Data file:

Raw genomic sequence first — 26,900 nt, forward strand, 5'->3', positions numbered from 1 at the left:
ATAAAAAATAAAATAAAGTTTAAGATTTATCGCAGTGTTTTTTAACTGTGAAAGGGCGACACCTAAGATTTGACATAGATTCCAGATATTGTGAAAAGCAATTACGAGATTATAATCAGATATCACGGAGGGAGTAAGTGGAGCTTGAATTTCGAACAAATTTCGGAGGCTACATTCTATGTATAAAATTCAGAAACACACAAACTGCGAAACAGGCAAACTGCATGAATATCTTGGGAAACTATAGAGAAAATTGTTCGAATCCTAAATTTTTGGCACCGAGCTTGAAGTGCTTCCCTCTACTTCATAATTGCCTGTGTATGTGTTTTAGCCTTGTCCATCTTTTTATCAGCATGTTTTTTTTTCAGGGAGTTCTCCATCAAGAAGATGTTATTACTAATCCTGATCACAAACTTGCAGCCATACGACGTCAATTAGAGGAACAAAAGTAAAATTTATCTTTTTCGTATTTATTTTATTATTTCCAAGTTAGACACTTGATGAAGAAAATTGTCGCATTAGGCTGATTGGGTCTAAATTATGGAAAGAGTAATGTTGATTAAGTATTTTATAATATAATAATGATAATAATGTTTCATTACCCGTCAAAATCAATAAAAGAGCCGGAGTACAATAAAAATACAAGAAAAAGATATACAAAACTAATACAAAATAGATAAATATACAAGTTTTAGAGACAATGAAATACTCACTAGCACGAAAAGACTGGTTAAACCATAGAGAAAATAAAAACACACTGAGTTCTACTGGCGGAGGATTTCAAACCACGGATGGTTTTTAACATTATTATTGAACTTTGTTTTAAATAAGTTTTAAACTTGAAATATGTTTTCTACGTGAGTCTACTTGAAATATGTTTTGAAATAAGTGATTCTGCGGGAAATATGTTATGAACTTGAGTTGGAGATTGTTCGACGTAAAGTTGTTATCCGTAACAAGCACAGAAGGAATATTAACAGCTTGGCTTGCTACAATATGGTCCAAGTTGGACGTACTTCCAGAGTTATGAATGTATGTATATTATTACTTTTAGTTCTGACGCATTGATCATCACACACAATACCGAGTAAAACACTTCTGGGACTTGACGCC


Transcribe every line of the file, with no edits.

Raw genomic sequence first — 26,900 nt, forward strand, 5'->3', positions numbered from 1 at the left:
ATAAAAAATAAAATAAAGTTTAAGATTTATCGCAGTGTTTTTTAACTGTGAAAGGGCGACACCTAAGATTTGACATAGATTCCAGATATTGTGAAAAGCAATTACGAGATTATAATCAGATATCACGGAGGGAGTAAGTGGAGCTTGAATTTCGAACAAATTTCGGAGGCTACATTCTATGTATAAAATTCAGAAACACACAAACTGCGAAACAGGCAAACTGCATGAATATCTTGGGAAACTATAGAGAAAATTGTTCGAATCCTAAATTTTTGGCACCGAGCTTGAAGTGCTTCCCTCTACTTCATAATTGCCTGTGTATGTGTTTTAGCCTTGTCCATCTTTTTATCAGCATGTTTTTTTTTCAGGGAGTTCTCCATCAAGAAGATGTTATTACTAATCCTGATCACAAACTTGCAGCCATACGACGTCAATTAGAGGAACAAAAGTAAAATTTATCTTTTTCGTATTTATTTTATTATTTCCAAGTTAGACACTTGATGAAGAAAATTGTCGCATTAGGCTGATTGGGTCTAAATTATGGAAAGAGTAATGTTGATTAAGTATTTTATAATATAATAATGATAATAATGTTTCATTACCCGTCAAAATCAATAAAAGAGCCGGAGTACAATAAAAATACAAGAAAAAGATATACAAAACTAATACAAAATAGATAAATATACAAGTTTTAGAGACAATGAAATACTCACTAGCACGAAAAGACTGGTTAAACCATAGAGAAAATAAAAACACACTGAGTTCTACTGGCGGAGGATTTCAAACCACGGATGGTTTTTAACATTATTATTGAACTTTGTTTTAAATAAGTTTTAAACTTGAAATATGTTTTCTACGTGAGTCTACTTGAAATATGTTTTGAAATAAGTGATTCTGCGGGAAATATGTTATGAACTTGAGTTGGAGATTGTTCGACGTAAAGTTGTTATCCGTAACAAGCACAGAAGGAATATTAACAGCTTGGCTTGCTACAATATGGTCCAAGTTGGACGTACTTCCAGAGTTATGAATGTATGTATATTATTACTTTTAGTTCTGACGCATTGATCATCACACACAATACCGAGTAAAACACTTCTGGGACTTGACGCC